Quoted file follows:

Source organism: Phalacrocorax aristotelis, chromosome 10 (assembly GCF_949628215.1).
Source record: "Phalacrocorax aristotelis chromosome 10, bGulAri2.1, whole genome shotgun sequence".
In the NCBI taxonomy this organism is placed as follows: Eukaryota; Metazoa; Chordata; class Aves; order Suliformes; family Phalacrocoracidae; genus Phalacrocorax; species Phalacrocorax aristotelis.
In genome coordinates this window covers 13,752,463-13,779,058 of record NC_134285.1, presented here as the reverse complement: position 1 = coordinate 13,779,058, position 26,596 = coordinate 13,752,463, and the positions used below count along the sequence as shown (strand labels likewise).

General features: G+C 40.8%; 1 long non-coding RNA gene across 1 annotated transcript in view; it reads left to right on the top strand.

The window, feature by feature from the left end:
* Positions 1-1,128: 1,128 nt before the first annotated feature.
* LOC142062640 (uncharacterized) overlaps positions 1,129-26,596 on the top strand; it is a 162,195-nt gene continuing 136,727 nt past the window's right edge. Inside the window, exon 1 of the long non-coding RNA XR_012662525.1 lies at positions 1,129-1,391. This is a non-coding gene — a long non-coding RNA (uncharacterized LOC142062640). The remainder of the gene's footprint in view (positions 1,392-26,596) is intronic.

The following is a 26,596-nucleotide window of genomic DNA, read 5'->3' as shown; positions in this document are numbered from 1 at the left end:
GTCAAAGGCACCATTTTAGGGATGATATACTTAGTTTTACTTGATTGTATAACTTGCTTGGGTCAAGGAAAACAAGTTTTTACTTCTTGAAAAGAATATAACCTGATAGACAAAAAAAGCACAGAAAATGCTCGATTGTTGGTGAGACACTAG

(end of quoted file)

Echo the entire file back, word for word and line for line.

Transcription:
Source organism: Phalacrocorax aristotelis, chromosome 10 (assembly GCF_949628215.1).
Source record: "Phalacrocorax aristotelis chromosome 10, bGulAri2.1, whole genome shotgun sequence".
In the NCBI taxonomy this organism is placed as follows: Eukaryota; Metazoa; Chordata; class Aves; order Suliformes; family Phalacrocoracidae; genus Phalacrocorax; species Phalacrocorax aristotelis.
In genome coordinates this window covers 13,752,463-13,779,058 of record NC_134285.1, presented here as the reverse complement: position 1 = coordinate 13,779,058, position 26,596 = coordinate 13,752,463, and the positions used below count along the sequence as shown (strand labels likewise).

General features: G+C 40.8%; 1 long non-coding RNA gene across 1 annotated transcript in view; it reads left to right on the top strand.

The window, feature by feature from the left end:
* Positions 1-1,128: 1,128 nt before the first annotated feature.
* LOC142062640 (uncharacterized) overlaps positions 1,129-26,596 on the top strand; it is a 162,195-nt gene continuing 136,727 nt past the window's right edge. Inside the window, exon 1 of the long non-coding RNA XR_012662525.1 lies at positions 1,129-1,391. This is a non-coding gene — a long non-coding RNA (uncharacterized LOC142062640). The remainder of the gene's footprint in view (positions 1,392-26,596) is intronic.

The following is a 26,596-nucleotide window of genomic DNA, read 5'->3' as shown; positions in this document are numbered from 1 at the left end:
GTCAAAGGCACCATTTTAGGGATGATATACTTAGTTTTACTTGATTGTATAACTTGCTTGGGTCAAGGAAAACAAGTTTTTACTTCTTGAAAAGAATATAACCTGATAGACAAAAAAAGCACAGAAAATGCTCGATTGTTGGTGAGACACTAG